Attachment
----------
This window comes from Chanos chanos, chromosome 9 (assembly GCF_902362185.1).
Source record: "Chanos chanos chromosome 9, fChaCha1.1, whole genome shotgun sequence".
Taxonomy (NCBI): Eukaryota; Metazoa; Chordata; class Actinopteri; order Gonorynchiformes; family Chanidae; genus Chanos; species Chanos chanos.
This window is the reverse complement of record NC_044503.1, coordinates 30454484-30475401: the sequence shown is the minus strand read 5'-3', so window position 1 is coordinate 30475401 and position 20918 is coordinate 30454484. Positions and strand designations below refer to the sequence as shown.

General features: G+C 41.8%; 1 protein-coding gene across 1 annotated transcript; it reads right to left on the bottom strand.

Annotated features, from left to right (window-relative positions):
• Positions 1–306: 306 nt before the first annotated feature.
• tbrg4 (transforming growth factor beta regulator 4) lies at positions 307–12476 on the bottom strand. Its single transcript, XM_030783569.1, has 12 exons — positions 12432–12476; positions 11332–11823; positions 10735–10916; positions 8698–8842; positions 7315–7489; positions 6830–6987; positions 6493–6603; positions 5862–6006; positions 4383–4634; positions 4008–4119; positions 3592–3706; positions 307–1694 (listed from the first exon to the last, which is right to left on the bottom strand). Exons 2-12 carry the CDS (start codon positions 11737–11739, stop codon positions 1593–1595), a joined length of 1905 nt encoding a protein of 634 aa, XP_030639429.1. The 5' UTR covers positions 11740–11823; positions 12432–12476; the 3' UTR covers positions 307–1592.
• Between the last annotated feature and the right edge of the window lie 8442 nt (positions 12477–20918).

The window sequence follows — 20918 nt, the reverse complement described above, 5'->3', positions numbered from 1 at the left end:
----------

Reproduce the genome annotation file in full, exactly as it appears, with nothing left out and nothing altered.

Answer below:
This window comes from Chanos chanos, chromosome 9 (assembly GCF_902362185.1).
Source record: "Chanos chanos chromosome 9, fChaCha1.1, whole genome shotgun sequence".
Taxonomy (NCBI): Eukaryota; Metazoa; Chordata; class Actinopteri; order Gonorynchiformes; family Chanidae; genus Chanos; species Chanos chanos.
This window is the reverse complement of record NC_044503.1, coordinates 30454484-30475401: the sequence shown is the minus strand read 5'-3', so window position 1 is coordinate 30475401 and position 20918 is coordinate 30454484. Positions and strand designations below refer to the sequence as shown.

General features: G+C 41.8%; 1 protein-coding gene across 1 annotated transcript; it reads right to left on the bottom strand.

Annotated features, from left to right (window-relative positions):
• Positions 1–306: 306 nt before the first annotated feature.
• tbrg4 (transforming growth factor beta regulator 4) lies at positions 307–12476 on the bottom strand. Its single transcript, XM_030783569.1, has 12 exons — positions 12432–12476; positions 11332–11823; positions 10735–10916; positions 8698–8842; positions 7315–7489; positions 6830–6987; positions 6493–6603; positions 5862–6006; positions 4383–4634; positions 4008–4119; positions 3592–3706; positions 307–1694 (listed from the first exon to the last, which is right to left on the bottom strand). Exons 2-12 carry the CDS (start codon positions 11737–11739, stop codon positions 1593–1595), a joined length of 1905 nt encoding a protein of 634 aa, XP_030639429.1. The 5' UTR covers positions 11740–11823; positions 12432–12476; the 3' UTR covers positions 307–1592.
• Between the last annotated feature and the right edge of the window lie 8442 nt (positions 12477–20918).

The window sequence follows — 20918 nt, the reverse complement described above, 5'->3', positions numbered from 1 at the left end: